It seems inevitable. You read anything about Al Franken and there’s bound to be a reference to his years spent as a cast member on NBC’s Saturday Night Live. The writer will probably go on to tell you all about Franken’s most famous SNL character, the toe-headed, lispy, eminently loveable Stuart Smalley. What you might not understand about Franken, however, is that behind the quips and trademark Stuart Smalley grin, there’s a sharp wit that seems more New York Times than it does Mad Magazine.
His latest book, which hit shelves last Monday, is entitled Oh, the Things I Know. For those of us familiar with children’s literature, the title is an echo of Dr. Seuss’ Oh, The Places You’ll Go — a book that tends to sell well at graduation time due to its overarchingly positive interpretation of a concept we call “the future.” As a cheeky text that follows the archetype of the after-graduation-guide-to-life, (a genre epitomized by Ingrid Meyer’s Your Own Two Feet (And How to Stand on Them): Surviving and Thriving After Graduation, and Maria Schriver’s Ten Things I Wish I’d Known Before I Went Out into the Real World), Franken’s book is equal parts parody, Johnny Walker Black, and good ol’ heard-headed advice.
There’s no doubt that as long as new college graduates are listening to Ingrid Meyer and Maria Schriver, they’ll welcome the opportunity to read something as humorous as it is pointed. If there’s one lesson that a college graduate should learn, perhaps it’s that they shouldn’t take themselves so seriously. This is one lesson repeated severally by the Schrivers of the world. Yet, what makes Franken’s book different is the fact that it practices what it preaches … well, sort of. Franken’s book is a sharp-tongued hypothesis, an outline of sorts, a projection that depicts a variety of possible futures. Recently, daze got to ask Franken about the new book, his political convictions, and his career.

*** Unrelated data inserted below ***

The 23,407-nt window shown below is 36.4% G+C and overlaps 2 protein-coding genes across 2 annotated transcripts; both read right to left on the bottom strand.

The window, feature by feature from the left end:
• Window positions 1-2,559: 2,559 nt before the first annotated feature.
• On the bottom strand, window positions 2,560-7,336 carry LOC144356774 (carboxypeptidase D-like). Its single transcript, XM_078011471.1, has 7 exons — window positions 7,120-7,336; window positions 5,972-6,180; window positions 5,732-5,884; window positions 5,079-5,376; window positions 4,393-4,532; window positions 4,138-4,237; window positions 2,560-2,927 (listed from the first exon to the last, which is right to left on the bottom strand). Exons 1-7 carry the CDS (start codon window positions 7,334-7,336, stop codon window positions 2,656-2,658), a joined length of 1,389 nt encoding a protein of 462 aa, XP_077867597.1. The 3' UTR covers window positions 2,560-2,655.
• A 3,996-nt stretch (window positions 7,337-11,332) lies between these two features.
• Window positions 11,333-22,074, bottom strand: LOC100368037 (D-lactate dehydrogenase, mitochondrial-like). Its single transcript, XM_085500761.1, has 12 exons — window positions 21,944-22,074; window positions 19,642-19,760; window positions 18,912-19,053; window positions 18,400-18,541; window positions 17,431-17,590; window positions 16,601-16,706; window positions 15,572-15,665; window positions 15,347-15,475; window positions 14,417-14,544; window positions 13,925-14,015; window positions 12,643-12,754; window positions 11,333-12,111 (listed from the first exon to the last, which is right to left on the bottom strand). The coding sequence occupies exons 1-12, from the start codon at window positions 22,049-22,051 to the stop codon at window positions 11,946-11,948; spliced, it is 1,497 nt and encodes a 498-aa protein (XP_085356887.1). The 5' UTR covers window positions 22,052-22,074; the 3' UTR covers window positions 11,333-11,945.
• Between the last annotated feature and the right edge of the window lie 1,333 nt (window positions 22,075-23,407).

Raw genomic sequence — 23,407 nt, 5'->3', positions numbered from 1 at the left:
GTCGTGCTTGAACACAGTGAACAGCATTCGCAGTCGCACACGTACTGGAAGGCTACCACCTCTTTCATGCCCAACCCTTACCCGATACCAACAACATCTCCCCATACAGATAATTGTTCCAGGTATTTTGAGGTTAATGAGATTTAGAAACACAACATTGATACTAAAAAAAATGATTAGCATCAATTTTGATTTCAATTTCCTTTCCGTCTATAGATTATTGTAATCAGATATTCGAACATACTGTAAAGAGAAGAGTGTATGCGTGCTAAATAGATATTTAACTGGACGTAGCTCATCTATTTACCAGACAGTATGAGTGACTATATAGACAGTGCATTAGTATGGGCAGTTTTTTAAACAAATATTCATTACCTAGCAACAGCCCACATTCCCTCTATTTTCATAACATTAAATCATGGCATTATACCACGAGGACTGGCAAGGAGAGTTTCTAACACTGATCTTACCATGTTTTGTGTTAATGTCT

daze: What was the inspiration for writing a book with a title that both echoes the Dr. Seuss title Oh, The Places You’ll Go and is simultaneously being released right at graduation time for most colleges?
Al Franken: You noticed.
D: So, was that your idea, or your publisher’s?
AF: The idea was actually the publisher’s. I was not aware of this genre of book, which was sort of the advice book pegged to college graduates — pegged to graduation. And so, my publisher gave me a couple, Maria Schriver’s and Anna Quindlen’s. And I sort of looked at these and they seemed pretty ripe for, not necessarily parody, but to take off from. It seemed to me that a lot of the advice that people give at graduation and at commencements and that are in these kinds of books tend to sugar-coat things a little bit. I noticed also a theme which was, in reading their books and looking at speeches from other very successful people, that they tend to talk about how fraudulent success is, and how sort of I felt that,